tered capital of the gas company.
"When I went to Oregon a Southern
Pacific official attended a prayer meet
ing and made a speech.
"He said that Heney was all wrong,
that the lumber industry was the most
Important one In the northwest, and
that big companies could not operate if
they could not get big tracts of land.
If they could not acquire them honest
ly, he said, they would have to acquire
them anyway. So he said that Heney
ought to get out.
" 'The Oregon homesteader should
have the right to exchange his lands
for any.land any place ln the United
States,' was the claim of the railroads
In the Oregon land cases. They also
said that it would not be right to keep
the homesteader out ln those lonely
lands by himself, and that he could
trade those lands to the railroads.
"They wanted the lands, and they
would plead that If they could get htm
out of those lonely places they could
have the lands for their own usage.
"After I had been before the grand
jury and questioned as to what I knew
In regard to Ruef, Senator. Perkins
hade a statement giving Abe a certifi
cate of character.
"Perkins said that he had known
Ruef for a long time, and that there
could be no truth ln the rumors of
Abe's alleged efforts to bring 1000 Chi
nese disorderly women Into San Fran
"It is true that Perkins had known
Ruef and his actions for some time.
"Think of a man, a United States
senator, who will shield the character
of such a man as Ruef from the public
when It is of vital importance that the
people should know the facts.
"We must demand a higher standard
of our public servants. We have a
right to demand honesty in public serv
ants, and what we have a right to ex
pect from them we have a right to
expect from our newspapers.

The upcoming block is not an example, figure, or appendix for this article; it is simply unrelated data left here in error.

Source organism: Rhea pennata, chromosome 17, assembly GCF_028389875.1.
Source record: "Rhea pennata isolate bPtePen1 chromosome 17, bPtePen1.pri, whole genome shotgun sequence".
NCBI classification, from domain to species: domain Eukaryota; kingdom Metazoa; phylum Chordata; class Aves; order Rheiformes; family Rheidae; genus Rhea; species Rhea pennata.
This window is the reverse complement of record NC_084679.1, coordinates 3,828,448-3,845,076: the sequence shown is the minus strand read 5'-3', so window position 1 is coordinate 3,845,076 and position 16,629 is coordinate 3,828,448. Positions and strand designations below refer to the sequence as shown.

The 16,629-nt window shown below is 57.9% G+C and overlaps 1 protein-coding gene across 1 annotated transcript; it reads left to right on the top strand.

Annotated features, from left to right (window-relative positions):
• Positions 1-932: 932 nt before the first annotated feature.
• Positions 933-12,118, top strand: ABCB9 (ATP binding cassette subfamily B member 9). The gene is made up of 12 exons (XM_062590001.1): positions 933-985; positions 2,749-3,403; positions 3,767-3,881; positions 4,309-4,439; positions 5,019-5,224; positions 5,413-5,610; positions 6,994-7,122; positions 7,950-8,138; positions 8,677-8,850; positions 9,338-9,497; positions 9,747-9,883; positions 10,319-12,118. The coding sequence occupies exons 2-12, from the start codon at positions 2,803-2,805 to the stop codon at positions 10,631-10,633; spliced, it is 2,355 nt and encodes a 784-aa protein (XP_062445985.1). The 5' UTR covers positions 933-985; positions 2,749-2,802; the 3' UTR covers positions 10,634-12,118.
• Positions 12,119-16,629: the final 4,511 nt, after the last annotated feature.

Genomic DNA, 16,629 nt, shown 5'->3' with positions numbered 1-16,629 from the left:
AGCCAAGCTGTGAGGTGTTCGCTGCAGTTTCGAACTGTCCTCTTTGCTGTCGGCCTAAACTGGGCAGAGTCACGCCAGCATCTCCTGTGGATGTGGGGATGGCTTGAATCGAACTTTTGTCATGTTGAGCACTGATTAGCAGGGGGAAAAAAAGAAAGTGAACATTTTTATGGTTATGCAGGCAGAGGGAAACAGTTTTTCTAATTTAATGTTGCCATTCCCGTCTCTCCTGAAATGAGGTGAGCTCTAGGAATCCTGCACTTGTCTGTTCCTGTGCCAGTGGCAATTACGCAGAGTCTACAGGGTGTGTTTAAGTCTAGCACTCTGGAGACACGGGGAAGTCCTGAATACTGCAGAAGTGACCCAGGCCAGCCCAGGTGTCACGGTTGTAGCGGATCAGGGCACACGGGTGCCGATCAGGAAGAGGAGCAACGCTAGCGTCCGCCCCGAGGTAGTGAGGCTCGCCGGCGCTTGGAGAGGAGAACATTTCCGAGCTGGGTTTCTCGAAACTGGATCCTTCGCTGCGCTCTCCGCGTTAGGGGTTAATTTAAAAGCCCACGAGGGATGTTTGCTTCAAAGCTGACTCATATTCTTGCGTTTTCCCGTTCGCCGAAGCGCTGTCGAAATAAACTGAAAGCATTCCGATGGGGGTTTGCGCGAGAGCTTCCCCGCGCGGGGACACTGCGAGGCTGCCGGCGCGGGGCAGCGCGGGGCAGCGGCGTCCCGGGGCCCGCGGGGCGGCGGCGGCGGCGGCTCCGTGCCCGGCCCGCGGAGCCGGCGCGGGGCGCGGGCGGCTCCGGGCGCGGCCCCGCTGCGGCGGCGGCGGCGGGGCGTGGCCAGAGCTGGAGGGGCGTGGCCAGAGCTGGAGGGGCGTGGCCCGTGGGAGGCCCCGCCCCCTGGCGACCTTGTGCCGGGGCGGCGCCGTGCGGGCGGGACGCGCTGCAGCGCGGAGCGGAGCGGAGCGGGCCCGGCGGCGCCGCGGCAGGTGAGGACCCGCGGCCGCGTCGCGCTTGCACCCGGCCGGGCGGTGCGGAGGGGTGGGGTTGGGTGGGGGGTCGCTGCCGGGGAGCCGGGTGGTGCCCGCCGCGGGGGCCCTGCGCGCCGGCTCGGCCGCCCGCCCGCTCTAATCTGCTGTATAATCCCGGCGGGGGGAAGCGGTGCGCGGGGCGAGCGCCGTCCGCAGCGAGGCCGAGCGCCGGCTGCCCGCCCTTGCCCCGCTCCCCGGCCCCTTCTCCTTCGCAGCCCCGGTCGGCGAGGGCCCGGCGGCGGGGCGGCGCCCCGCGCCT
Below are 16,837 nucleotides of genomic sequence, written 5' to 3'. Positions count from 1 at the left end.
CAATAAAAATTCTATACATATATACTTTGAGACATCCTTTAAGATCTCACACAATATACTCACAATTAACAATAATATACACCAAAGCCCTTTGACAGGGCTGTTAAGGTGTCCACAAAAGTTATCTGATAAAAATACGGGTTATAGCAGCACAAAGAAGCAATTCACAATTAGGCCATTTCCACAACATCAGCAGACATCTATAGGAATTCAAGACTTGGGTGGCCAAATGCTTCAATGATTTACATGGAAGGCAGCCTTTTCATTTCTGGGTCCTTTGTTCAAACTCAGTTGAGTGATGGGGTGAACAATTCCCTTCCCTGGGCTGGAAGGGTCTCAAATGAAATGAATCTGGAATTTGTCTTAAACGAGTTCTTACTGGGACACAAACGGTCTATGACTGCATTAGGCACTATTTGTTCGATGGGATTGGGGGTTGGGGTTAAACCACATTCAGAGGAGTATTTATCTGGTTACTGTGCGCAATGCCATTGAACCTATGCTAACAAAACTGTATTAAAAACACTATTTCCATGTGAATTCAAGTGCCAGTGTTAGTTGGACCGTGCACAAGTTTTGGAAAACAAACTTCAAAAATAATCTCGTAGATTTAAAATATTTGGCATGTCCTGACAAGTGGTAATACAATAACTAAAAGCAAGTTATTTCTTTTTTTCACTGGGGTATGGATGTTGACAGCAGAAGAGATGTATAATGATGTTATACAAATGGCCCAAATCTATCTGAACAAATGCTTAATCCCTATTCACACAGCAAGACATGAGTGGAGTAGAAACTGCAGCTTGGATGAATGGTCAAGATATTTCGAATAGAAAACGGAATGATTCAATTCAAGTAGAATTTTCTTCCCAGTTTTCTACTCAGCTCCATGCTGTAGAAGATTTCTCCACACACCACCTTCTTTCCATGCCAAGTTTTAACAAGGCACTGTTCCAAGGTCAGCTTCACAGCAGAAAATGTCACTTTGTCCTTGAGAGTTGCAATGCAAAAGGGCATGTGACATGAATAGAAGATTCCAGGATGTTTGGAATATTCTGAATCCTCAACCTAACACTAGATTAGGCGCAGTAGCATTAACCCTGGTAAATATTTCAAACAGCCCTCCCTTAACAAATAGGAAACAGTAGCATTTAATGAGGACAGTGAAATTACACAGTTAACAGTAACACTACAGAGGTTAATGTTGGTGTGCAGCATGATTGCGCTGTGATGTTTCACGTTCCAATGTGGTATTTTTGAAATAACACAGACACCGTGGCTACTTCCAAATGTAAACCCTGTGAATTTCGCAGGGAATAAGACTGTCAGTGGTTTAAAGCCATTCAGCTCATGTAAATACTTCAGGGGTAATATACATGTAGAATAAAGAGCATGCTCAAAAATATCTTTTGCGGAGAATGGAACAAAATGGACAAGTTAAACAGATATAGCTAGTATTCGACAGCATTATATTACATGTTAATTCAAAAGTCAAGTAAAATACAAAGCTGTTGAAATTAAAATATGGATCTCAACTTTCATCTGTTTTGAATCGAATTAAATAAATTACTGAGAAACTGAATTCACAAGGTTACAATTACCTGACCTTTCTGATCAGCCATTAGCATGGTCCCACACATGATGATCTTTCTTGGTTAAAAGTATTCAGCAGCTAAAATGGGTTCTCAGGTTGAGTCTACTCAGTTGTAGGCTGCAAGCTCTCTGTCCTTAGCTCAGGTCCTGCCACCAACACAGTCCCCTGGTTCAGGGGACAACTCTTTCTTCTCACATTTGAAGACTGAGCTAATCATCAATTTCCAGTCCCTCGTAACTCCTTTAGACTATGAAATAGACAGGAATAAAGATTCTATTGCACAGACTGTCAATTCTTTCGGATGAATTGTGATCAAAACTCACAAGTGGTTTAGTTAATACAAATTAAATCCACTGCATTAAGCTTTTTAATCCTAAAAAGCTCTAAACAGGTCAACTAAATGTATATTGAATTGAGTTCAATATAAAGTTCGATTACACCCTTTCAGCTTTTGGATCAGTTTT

"We worked at night to get evidence
11 The House Of Quality Quotes Quickselung Prices On 1
-Z^—\ &-2£—.?: $30 I Portieres I 500 ° Pairs I
I,: ~ --"" $35 couch covers Lace Curtains i
£.- —— -• $30 Table Covers j.g OFF 1
_. . . . $1.75 Body Brussels Carpet, (| pa - -- A -*--». \W
This is in no sense per yard ......^I.OU 1. 2 |q 1-/ lljj PRICES $1.00 TO $40.00 /fl
a cleaning up of old (Made, Laid and Lined) * *-* l.vr —..,_._'._'■_. , . .'. c-i .D. . t. v If
& l v .'■• v ',y 7•' Tins lot includes French Arabians, Filet Point, French ■
stock or out of date » • 4. $18 Crinkled Silk (1»| q» AA Applique, Cluny, Renaissance, Brussels, Etc. We quote |a
, i\.XlHlllSl.er Portieres «pli).Ul/ but a few of the prices. Two to twelve pairs of a kind. ■
':'^;'.S-:?.f \- _n**-•••__** $18.50 Applique (fl') J-A $22.50 Arabian tItJOO $12 Cluny $8 00 Wi
It is a sale with a C.arpet Portieres «pl^.dU curtains ....fcIO.UU curtains S>O.UU VJt
reason—and a ( good $1.35 grade per yard $120 $12 Duplex d»(\ TA ' curtSns* $12.00 Renaissance $4.00 VU7
reason-we want to $1.50 grade, per yard $1.35 PortierCS 9**9* SS&J?^ $15.00 ££ Ett°?. $4-35 Itt
increase business in $2.00 grade, per yard $1.75 Couch " . WB™««; $8.00 cjurfao^. 6 $4.00 H
our. Carpet Depart- Made ' Laid and Lined) Covers . . . $3.50 W^™ 1' $6.00 &<*£ $6.00 I
ment. Brussels $2.50 r Couch $1.50 —— $4 . 35 -•-•• $5.00 M
JJIUSdCId Covers ur //t(V
\We carry a line of , _^ . $6.50 Couch _)> _ny *A _Tft .r^VETMr^ M
Carpets, Rugs and y : ; A^arpCl. Covers 4)^.10 I^t3 V_/X^ X^ [H
Draperies that is not 90c grade,, per yard ...75c "f ". I
equaled for quality $1,15 grade, per yard $1.00 Stable $1,25 50 IttCH Imported MadrHS I
in Vho eu Cilw ver $1.25 grade, per yard " $1.10 _,»,., $2.75 All Designs and Colorings I
in thC Clty- (Made, Laid and Lined) $2.75 All Designs and ColoriflgS W
you^ know very Imported Inlaid $5-00 Table $3#50 »iMadras' 65 c &— $1.20 Jffi
well that our ad- JLAXA.^KJM. ivu A,iA"iU Covers, 10x4 «PO.OU >*rA '.__■____ . ». 17«__ I
r . -. $1.50 Madras, $100 65e Printed Silks, =Q C H